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Man On A Mission

Dr. Raymond John Naguit talks about leadership, responsibility, and what it takes to become a mental health advocate



At just 27 years old, Raymond John Naguit is already a doctor, activist, and the chairperson of Youth For Mental Coalition, the first SEC-registered mental health organization in the Philippines. Most of the time, he lends his voice in support of causes that are close to his heart, such as mental health, harm reduction, and prison reform. Now he takes one step forward as he engages with larger, similar-minded institutions to integrate mental health in schools and workplaces. We spoke to Raymond to find out what inspires and drives him to shape the community around him.

rj naguit

Raymond John Naguit

What prompted you to promote mental health awareness?

People always think that before you can become a mental health advocate, you need to have depression. For any advocacy, you don’t necessarily have to have a condition before you feel empathy for other people. So, for me, my personal experience was when I received a suicide note during high school. With that, I realized that the things we experience, like mental problems, are things shared by others, so that’s why when I define mental health advocacy, I say that it’s a public response to a shared, but private thing.

You are the co-founder and at the same time the national chairperson of Youth For Mental Health Coalition. Can you give an overview of your work as the chairman of the organization?

Youth For Mental Health Coalition (Y4MH) was formed in 2016 when I was in medical school. It came about after different youth organizations gathered to address the need for an improved mental health system and awareness in the country. We realized that we can’t do everything alone. To pass a law, you need to broaden your network and find your allies.


RJ leading a protest on mental health awareness at De La Salle University

My main job is to set the tone, determine what are the steps to move forward, and help to create a space where people can bind together to come up with a collective response.

The first thing that we do is policy work. Right now, we are helping with the technical work in the Department of Health’s Adolescent Health and Development Program. We are also working with the Department of Labor and Employment to create mental health guidelines in the workplace.

Sometimes, we’re wondering if we’re still doing the right thing but I trust that all our efforts will create a ripple effect later on.

The second thing we do is mental health education because, as you know, social stigmas have been high and not all people can easily open up. We reach out to people by going to different places, especially in provinces where not everyone can access mental health services.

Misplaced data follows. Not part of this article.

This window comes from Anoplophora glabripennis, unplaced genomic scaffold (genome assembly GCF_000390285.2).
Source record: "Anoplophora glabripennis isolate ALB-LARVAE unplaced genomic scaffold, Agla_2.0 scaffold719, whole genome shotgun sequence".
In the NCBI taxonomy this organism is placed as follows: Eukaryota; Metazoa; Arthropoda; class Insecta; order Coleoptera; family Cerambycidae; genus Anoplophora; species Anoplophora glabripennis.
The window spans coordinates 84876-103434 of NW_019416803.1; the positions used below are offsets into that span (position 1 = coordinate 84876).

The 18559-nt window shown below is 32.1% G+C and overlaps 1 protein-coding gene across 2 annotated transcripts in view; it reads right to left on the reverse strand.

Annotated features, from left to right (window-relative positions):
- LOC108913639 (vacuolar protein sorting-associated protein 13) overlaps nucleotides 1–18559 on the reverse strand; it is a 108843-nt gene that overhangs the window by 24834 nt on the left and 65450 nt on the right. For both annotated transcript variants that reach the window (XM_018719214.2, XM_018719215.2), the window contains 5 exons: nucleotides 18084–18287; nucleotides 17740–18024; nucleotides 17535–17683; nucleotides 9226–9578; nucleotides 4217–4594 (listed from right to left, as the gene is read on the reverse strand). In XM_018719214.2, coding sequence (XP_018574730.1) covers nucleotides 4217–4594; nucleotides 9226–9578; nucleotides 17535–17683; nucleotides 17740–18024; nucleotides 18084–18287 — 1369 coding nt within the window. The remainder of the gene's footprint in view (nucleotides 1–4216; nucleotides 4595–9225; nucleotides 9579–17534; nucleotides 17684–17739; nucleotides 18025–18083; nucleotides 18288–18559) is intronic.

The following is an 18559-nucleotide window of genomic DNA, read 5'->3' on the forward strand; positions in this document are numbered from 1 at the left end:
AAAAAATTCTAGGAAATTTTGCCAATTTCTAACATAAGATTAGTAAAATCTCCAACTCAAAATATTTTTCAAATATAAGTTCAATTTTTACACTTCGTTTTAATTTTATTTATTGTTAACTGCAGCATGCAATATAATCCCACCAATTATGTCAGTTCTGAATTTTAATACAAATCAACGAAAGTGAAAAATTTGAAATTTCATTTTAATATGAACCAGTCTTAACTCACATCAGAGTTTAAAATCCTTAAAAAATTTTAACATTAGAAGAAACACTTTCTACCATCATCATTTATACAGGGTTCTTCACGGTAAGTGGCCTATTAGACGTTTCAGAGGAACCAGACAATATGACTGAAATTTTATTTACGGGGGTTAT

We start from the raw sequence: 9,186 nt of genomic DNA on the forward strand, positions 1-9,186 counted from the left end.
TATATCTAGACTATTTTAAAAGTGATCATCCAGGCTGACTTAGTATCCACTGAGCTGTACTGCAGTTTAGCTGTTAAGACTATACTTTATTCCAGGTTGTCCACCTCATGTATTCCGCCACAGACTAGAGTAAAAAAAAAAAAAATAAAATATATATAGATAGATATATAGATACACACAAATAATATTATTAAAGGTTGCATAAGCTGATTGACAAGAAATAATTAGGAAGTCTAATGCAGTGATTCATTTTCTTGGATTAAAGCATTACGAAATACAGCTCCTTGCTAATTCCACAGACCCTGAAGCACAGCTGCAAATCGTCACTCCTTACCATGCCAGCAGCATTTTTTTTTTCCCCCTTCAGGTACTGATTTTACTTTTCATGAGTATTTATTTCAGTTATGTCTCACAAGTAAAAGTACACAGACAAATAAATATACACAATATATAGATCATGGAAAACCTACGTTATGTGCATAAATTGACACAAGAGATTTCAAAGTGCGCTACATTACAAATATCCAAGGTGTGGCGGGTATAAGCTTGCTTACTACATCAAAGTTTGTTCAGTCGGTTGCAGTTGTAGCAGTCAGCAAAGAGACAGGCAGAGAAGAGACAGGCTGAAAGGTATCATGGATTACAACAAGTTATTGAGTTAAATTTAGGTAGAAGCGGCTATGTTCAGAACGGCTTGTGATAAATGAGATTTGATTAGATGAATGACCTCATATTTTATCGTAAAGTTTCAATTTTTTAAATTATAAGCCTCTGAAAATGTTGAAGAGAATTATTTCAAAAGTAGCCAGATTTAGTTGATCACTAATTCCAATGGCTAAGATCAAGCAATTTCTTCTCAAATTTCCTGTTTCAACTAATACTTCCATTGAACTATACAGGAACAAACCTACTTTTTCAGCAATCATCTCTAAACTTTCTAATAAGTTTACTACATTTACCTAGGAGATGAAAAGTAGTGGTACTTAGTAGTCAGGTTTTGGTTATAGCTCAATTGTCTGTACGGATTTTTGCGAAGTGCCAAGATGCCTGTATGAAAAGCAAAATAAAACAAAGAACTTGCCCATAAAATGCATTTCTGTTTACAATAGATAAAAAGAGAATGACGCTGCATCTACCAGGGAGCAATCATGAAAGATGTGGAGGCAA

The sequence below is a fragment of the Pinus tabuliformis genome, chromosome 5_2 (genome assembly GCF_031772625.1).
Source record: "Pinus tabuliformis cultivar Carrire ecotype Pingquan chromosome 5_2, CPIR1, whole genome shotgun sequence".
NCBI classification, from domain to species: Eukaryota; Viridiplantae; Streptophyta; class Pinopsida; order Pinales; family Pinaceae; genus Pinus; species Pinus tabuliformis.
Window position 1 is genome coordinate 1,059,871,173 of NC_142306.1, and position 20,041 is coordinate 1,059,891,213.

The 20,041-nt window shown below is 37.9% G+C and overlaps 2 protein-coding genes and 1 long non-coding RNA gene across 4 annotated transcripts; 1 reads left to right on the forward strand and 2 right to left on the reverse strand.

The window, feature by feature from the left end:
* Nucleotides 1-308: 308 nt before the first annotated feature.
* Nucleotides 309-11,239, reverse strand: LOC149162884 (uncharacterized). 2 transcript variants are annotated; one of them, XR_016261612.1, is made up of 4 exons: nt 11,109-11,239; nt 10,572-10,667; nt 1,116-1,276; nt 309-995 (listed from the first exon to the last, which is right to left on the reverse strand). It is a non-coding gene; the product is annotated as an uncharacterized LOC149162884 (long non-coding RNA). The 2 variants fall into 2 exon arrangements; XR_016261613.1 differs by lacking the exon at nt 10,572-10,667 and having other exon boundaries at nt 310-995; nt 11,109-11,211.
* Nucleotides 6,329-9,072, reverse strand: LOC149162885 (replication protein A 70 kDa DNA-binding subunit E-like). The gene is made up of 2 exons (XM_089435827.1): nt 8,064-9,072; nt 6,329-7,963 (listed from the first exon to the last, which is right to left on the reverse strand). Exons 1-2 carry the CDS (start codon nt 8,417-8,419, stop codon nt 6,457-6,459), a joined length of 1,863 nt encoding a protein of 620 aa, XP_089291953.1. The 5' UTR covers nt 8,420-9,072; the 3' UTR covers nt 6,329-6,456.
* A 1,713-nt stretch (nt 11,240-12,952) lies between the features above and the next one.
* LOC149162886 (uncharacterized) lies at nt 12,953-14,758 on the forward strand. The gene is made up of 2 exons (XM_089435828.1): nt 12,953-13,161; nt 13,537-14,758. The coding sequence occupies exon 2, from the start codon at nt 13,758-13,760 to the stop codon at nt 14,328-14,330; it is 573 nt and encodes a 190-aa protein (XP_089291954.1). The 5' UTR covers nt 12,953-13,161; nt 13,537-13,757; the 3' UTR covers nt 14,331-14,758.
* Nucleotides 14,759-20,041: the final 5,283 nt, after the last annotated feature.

The third part is that we also try to facilitate service delivery programs. One thing that we’re working on is a partnership with SMDC to conduct support group sessions in several of their condominiums. Building a community in their properties would be helpful for students who are away from their families.

What was the toughest challenge you have ever faced?

The biggest challenge for me is to deliver outcomes. Sometimes, we’re wondering if we’re still doing the right thing but I trust that all our efforts will create a ripple effect later on. You just need to do the small things first. Right now, I want measurable outcomes. We might have reduced the stigma on mental health with the passage of the Philippine Mental Health Law, but we don’t have the figures to show.

Another challenge is how to easily recover from burnout. There’s a lot of things happening in society and I have to stay strong because I receive multiple suicide texts and calls every day. One of our founders died by suicide last year. It was a very difficult time for us. Depression can affect anyone, and that situation strengthened our will to do something concrete about it.


RJ delivering a talk on mental

What do you consider the greatest accomplishment of the organization?

Youth For Mental Coalition is considered as a service user representative, similar to a patient group. But we recognize that we’re not a patient group itself, but we’re an advocacy organization. Well, some of us are diagnosed so we make it to a point that they are also represented.

The victory that I want to highlight is that we’re not just creating youth hubs and putting the spotlight on us, we’re trying to put everyone’s attention to those people who are not heard because usually there is a big gap between what the policymakers are saying and what the service users usually do.

How has work changed your life?

I think it changed my perspective in terms of mental health itself. Coming from a medical and nursing background, the usual approach to mental health is very biomedical. But I think the more sustainable way of addressing that one is to look at it at a community level. The factors that affect our mental well being are present in our community, and these are easily modifiable if we decide to address them collectively.

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